Thursday, April 7, 2011

The Big Tahini Hunt


Butterbean hummus and crudites by Lucy Mercer/A Cook and Her Books
 Remember the Berenstain Bears' book "The Big Honey Hunt?" Somewhere in my stack of childhood books lies the vintage tale of Papa Bear and Brother Bear in search of honey. I needed the bears this week when I went in search of tahini, the used-to-be uncommon, now flat-out difficult-to-find ingredient essential to making the perfect hummus.

Tahini is simply ground sesame seeds, similar in texture to natural peanut butter, with a quicksand-like bottom and slick of oil on top. Tahini is what gives hummus its characteristic sesame taste and smooth as butter texture. I fuss and moan about my suburban grocery stores, and wonder why they put peanut butter and jelly next to the bread instead of the aisle with pickles, but I've always managed to find tahini when on the organics aisle when I needed it. Until now. A check of local supermarkets turned up nary a jar of the sesame paste.

And so I arranged for a side trip to Trader Joe's on my latest excursion into Atlanta, feeling certain that TJ's, with its pink sea salt and sunflower seed butter, would have a jar of tahini to spare. Except I couldn't find it. I wandered up and down the aisles twice before asking the earnest young man shelving vinegars, and he said, to my astonishment, that nobody has tahini. Nobody can get it. Something about a sesame seed shortage and don't even bother going to Whole Foods and Kroger and Publix, because they can't get it either.

Wow! I should tell them about Publix at Ansley Mall, my next stop, because right there, in the organics section, two kinds of tahini, Krinos and Joyva. I bought the can of Joyva and joyfully came home with my prize, ready to make butterbean hummus, a signature recipe of Watershed Restaurant. The thing about butterbean hummus is that it's made with lima beans, not the smaller pearl-y ovals that I consider butterbeans. I departed from the directive and used baby limas and I cut the recipe in half, because goodness knows, the original recipe will serve two parties of stevedores, with leftovers. The recipe is delicious, by the way. It is incomparably smooth, the silkiest hummus ever.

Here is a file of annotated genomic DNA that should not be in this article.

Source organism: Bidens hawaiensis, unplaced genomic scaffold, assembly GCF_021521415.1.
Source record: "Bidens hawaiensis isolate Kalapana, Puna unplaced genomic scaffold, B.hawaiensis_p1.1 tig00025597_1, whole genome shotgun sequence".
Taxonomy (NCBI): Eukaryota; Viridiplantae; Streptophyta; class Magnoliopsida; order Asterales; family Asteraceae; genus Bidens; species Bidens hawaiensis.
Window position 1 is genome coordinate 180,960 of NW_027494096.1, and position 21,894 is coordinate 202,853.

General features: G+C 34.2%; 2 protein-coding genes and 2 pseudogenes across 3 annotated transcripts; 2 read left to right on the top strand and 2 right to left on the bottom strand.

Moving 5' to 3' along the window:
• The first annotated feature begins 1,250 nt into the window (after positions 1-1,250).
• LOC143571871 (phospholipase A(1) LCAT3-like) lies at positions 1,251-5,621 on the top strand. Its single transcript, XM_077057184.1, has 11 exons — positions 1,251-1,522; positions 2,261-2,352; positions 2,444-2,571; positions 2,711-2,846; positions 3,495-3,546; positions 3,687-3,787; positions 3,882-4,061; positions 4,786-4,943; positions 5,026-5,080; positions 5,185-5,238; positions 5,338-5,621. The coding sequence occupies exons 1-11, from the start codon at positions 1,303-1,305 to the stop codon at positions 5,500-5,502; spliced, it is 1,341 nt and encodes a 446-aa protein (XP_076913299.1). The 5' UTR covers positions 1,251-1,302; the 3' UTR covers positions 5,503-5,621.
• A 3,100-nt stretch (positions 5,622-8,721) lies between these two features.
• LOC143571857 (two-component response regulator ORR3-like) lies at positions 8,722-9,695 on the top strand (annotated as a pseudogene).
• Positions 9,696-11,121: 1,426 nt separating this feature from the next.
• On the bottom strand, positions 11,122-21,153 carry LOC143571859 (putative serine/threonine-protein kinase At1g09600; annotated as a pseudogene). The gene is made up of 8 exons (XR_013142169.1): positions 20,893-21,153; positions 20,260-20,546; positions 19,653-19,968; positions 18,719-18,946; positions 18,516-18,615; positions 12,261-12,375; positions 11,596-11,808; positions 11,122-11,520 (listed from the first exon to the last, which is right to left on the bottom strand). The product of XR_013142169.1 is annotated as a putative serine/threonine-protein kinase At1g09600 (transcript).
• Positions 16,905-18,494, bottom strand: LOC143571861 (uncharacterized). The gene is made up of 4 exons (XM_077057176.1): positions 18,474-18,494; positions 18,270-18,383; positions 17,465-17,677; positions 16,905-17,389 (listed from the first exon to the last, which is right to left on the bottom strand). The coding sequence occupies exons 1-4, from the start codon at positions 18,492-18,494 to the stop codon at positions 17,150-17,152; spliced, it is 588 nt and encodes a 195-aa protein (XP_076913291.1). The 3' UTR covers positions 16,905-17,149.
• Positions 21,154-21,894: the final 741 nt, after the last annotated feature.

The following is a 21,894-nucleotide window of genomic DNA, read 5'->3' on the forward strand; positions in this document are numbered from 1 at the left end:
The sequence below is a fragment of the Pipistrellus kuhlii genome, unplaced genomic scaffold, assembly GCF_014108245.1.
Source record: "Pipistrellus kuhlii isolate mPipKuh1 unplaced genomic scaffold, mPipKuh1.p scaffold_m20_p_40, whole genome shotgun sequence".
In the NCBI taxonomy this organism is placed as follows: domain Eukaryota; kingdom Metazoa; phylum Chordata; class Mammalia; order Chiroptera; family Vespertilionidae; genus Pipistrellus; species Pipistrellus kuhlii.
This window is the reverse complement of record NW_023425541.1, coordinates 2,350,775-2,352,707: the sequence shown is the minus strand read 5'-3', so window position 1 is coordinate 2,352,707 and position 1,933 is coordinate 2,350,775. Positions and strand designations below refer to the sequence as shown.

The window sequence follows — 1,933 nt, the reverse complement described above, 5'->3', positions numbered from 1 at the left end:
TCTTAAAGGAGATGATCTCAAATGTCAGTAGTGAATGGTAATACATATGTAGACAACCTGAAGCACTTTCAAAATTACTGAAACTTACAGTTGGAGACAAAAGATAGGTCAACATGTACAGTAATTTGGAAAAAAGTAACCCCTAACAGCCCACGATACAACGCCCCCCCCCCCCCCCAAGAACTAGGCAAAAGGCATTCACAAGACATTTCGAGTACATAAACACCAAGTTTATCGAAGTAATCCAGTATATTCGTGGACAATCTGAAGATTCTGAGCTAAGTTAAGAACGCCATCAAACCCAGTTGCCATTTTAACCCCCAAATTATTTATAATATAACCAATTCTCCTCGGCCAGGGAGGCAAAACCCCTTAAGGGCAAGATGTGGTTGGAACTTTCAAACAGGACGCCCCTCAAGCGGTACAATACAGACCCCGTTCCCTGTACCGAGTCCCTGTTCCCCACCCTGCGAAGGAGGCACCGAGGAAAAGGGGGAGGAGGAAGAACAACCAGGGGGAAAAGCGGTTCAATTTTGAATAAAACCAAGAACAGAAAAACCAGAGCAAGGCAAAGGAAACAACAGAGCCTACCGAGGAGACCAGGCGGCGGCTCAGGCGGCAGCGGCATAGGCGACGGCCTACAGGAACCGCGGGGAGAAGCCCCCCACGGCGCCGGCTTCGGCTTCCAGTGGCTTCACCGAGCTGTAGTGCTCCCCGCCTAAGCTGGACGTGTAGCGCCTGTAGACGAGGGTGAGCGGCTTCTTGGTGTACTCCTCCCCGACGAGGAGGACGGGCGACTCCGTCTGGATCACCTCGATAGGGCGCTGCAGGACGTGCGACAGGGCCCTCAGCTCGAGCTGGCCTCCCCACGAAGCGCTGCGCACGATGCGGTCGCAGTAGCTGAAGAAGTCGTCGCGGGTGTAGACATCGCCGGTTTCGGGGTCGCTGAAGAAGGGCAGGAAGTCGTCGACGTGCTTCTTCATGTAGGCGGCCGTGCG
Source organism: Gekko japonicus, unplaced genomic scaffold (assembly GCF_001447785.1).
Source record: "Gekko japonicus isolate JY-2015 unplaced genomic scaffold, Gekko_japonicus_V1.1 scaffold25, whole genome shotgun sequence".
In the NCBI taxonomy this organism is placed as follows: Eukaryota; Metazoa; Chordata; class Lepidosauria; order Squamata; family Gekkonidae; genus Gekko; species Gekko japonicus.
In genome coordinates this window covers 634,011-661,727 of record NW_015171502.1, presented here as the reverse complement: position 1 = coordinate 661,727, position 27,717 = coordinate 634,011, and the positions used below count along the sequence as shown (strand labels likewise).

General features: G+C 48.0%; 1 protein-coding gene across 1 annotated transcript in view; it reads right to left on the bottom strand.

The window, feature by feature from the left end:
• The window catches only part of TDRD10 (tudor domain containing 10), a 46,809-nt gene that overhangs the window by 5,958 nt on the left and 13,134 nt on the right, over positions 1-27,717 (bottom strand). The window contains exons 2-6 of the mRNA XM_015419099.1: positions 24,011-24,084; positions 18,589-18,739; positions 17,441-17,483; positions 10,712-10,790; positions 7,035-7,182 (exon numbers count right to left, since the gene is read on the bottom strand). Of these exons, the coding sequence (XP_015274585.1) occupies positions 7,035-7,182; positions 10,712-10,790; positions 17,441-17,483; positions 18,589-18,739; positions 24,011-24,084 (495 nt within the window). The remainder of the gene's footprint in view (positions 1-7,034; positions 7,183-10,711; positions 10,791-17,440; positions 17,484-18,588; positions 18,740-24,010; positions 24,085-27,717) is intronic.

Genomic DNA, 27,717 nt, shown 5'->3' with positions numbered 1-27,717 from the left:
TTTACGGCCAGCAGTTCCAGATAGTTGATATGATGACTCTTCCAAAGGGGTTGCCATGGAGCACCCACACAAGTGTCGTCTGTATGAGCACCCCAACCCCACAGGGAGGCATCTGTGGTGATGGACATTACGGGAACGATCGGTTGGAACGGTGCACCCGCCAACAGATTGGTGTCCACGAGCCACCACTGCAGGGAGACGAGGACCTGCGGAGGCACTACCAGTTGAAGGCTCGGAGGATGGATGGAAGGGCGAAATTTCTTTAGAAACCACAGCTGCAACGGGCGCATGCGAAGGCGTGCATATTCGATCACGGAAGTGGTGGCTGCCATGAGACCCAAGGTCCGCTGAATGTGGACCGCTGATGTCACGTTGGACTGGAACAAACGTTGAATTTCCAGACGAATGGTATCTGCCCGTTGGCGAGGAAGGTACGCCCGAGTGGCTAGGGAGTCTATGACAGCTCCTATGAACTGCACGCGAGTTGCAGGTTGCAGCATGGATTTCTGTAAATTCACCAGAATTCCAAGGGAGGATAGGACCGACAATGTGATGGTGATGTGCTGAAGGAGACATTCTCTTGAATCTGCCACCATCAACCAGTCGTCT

Butterbean, (or for authenticity's sake), Baby Lima Bean Hummus

adapted from Chef Scott Peacock's recipe on Food Network

1/2 pound dried baby lima beans

3 cloves garlic, peeled

1/3 cup tahini

1 to 1 1/2 teaspoons kosher salt, beginning with the smaller amount then tasting before adding more

1/2 teaspoon freshly ground black pepper

3/4 to 1 cup extra virgin olive oil

Juice of 1/2 lemon

1. Spread the beans on a rimmed baking sheet and pick through. Rinse them and place in a pot and add cold water to cover by two inches. Bring to a boil and simmer until they are tender. Remove from the heat and let cool. Drain, but be sure to reserve the cooking liquid.

2. In a food processor, place beans and puree until smooth. Add garlic and tahini and puree again. Gradually add oil and process until mixture is close to the desired texture. Add lemon juice and process, then reserved cooking liquid, a little at a time, until desired consistency. Season to taste.

3. Serve with crudites such as carrot sticks, celery sticks, sliced radishes and cucumbers.

Text and images copyright 2011, Lucy Mercer.

3 comments:

Grace @ HapaMama said...

I can't believe you went to such lengths to find tahini. My hummus-making friend says he just uses an equivalent amount of sesame seeds from the bulk food bin and throws it into the food processor. I haven't tried this yet, but his homemade hummus is delicious!

In Good taste said...

Where to find Tahini
1.Leon's International on Pleasantdale, first exit off 285 going North-one block down.
Tahini and everything else you could ever want that is Middle Eastern.
2.Mediterranean Bakery on Chamblee Tucker. Tahini and great falafel and good menu.
3.Scheherazade on Roswell Road
4.Buford Highway Farmers Market

First three are Middle Eastern stores and have everything needed for a relative feast.

Bellwether said...

I had the exact same experience this week -- and found it at Publix (both brands) after a clerk and I wandered three aisles looking for it because they're always moving it around, from ethnic to condiments to Greenwise. I'm really wanting to try this butterbean (yeah, lima bean) hummus. My husband prefers it smooth, and I prefer it more rustic, but I might like a silky texture if I used a different legume.